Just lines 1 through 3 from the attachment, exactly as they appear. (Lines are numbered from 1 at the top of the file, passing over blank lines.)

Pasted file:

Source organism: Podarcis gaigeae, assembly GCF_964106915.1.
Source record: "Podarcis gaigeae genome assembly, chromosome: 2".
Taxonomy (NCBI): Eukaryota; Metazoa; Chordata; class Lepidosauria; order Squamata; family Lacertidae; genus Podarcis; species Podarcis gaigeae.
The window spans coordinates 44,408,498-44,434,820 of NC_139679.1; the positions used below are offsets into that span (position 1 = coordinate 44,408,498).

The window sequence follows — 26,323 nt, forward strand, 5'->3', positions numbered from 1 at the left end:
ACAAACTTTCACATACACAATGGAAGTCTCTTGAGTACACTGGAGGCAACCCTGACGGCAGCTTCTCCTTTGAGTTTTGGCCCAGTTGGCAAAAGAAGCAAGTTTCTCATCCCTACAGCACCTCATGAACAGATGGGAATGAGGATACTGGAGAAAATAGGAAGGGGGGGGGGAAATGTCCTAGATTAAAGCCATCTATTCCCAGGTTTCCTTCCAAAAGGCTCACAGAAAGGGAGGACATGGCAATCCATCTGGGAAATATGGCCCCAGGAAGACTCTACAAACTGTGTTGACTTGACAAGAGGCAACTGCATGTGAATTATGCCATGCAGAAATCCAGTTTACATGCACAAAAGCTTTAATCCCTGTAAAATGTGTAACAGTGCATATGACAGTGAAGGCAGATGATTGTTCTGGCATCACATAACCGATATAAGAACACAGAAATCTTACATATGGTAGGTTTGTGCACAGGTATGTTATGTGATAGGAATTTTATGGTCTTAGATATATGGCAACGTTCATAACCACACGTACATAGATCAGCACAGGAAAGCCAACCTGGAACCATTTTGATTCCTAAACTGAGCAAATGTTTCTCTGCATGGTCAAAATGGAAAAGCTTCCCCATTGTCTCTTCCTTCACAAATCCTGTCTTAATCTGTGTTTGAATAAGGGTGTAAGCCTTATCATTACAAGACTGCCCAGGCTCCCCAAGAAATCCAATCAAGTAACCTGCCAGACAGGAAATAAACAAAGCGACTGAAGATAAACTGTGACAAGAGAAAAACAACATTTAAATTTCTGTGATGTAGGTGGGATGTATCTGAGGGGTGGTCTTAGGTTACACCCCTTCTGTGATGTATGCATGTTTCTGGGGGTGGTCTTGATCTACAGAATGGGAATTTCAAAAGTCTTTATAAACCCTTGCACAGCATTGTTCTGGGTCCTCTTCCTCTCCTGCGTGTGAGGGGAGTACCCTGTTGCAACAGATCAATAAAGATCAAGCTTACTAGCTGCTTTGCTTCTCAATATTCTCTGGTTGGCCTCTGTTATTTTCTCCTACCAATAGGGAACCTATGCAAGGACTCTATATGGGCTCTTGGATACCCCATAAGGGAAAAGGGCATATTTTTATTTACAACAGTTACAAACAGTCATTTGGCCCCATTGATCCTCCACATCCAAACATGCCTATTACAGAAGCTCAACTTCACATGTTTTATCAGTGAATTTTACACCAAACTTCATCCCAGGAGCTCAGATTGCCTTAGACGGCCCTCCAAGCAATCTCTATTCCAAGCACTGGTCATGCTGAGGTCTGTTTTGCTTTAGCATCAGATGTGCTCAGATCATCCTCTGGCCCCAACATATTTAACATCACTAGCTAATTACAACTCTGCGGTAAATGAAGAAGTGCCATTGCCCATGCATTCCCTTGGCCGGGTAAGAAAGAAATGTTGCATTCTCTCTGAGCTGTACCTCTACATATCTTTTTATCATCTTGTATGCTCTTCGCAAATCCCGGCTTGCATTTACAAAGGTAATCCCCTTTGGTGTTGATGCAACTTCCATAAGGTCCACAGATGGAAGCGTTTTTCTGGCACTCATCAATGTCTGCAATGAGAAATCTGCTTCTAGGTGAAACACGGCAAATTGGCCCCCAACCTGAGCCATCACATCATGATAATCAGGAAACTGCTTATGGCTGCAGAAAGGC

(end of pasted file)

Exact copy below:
Source organism: Podarcis gaigeae, assembly GCF_964106915.1.
Source record: "Podarcis gaigeae genome assembly, chromosome: 2".
Taxonomy (NCBI): Eukaryota; Metazoa; Chordata; class Lepidosauria; order Squamata; family Lacertidae; genus Podarcis; species Podarcis gaigeae.